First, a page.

Dixon cashes in another victory to tie series record

Scott Dixon is showing no signs of letting up, winning his third IndyCar Series race in a row with Sunday's victory at Mid-Ohio, writes John Schwarb.

Updated: July 22, 2007, 8:36 PM ET
By John Schwarb | Special to ESPN.com

LEXINGTON, Ohio -- Leading the Honda Indy 200 with nine laps to go, Dario Franchitti peeled off onto the Mid-Ohio Sports Car Course's pit road. He owned a gap of some 16 seconds over Scott Dixon, and a splash of fuel was all that was needed to get to the end.

A month ago, Franchitti probably makes that stop, comes out ahead and cruises to victory.

But not now. Not against the one driver in the IndyCar Series hotter than he is.

Dixon, of Target Chip Ganassi Racing, won his series-record-tying third straight race Sunday on the 2.258-mile, 13-turn road course, cutting further into Franchitti's points lead. The Andretti Green Racing driver won three times in a five-race span, starting at Indianapolis and ending at Iowa and Richmond, building a 65-point lead over Dixon in the process. With Dixon prevailing at Watkins Glen, Nashville and Mid-Ohio, the lead is now 24.

"Coming into this weekend, I think after qualifying I was like, you know, this might be the end of our streak with two, going for three," said the 2003 series champion, who qualified sixth after finishing last among the Firestone Fast Six on Saturday afternoon but won on Sunday. "I know we sort of had a bit of luck on our side. Things have been rolling our way."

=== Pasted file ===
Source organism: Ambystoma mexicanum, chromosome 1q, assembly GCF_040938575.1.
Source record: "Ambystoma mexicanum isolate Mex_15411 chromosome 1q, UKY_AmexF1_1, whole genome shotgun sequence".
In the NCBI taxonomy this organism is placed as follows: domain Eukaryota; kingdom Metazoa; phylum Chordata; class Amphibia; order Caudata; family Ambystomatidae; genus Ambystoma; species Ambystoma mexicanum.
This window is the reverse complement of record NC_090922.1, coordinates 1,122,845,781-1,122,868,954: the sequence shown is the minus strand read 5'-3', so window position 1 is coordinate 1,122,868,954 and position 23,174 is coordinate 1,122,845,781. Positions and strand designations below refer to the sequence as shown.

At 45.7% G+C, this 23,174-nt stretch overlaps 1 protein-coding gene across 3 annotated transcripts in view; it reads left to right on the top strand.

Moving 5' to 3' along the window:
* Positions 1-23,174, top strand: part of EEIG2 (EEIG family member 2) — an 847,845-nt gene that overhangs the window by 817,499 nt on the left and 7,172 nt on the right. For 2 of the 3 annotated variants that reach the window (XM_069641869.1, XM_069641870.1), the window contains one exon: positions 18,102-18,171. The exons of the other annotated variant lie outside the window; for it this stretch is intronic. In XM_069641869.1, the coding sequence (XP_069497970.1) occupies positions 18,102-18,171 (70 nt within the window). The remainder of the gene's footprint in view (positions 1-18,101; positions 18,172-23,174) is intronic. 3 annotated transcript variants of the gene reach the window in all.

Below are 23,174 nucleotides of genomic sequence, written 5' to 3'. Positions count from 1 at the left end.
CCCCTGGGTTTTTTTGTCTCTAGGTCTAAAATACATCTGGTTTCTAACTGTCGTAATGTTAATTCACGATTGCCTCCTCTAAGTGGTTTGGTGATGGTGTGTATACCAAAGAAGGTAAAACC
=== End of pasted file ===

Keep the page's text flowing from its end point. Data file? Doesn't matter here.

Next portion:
The luck began immediately for Dixon on his 27th birthday, as he went from sixth to second after an opening-lap melee that left fourth-qualifying Marco Andretti upside-down.

Pole sitter Helio Castroneves led the field out of the keyhole second turn to the green flag at Turn 3 (under the Mid-Ohio configuration, the finish line is off Turn 13 and the starting line is at the start of Turn 3) and pulled away slightly with a good jump. Behind him, outside-pole qualifier Danica Patrick was being caught by second-row Andretti Green teammates Tony Kanaan and Andretti.

Kanaan bumped Patrick, sending her into the grass off Turn 4. That contact sent Kanaan into a quarter-spin and into wheel-to-wheel contact with Andretti, who did a half roll and ended up on his roll bar. Safety officials tipped the car onto its side to allow Andretti to get out, unhurt and unimpressed.

"We all can't fit through there. It's a bummer when people act that way on starts and things just get crazy. This isn't the first time," Andretti said. "I tried the outside, and that was not going to work because I thought Danica was off the track, so I wanted to get all the way over to the right to avoid contact. It's a bummer."

Luckily for AGR, it was a one-team bummer. Patrick restarted ninth after the incident and never got back to where she started, but she was fast enough for fifth, her best finish away from an oval track. Kanaan went to the pits under yellow for tires and fuel, and the off-sequence allowed him to lead 13 laps later. He finished fourth with a strong Dallara-Honda.

"At the end of the day, from the start we had to the finish we have now, I would say I'm happy," said Kanaan, third in series points but 111 behind Franchitti. "I was very fast, but I couldn't pass a lot of people."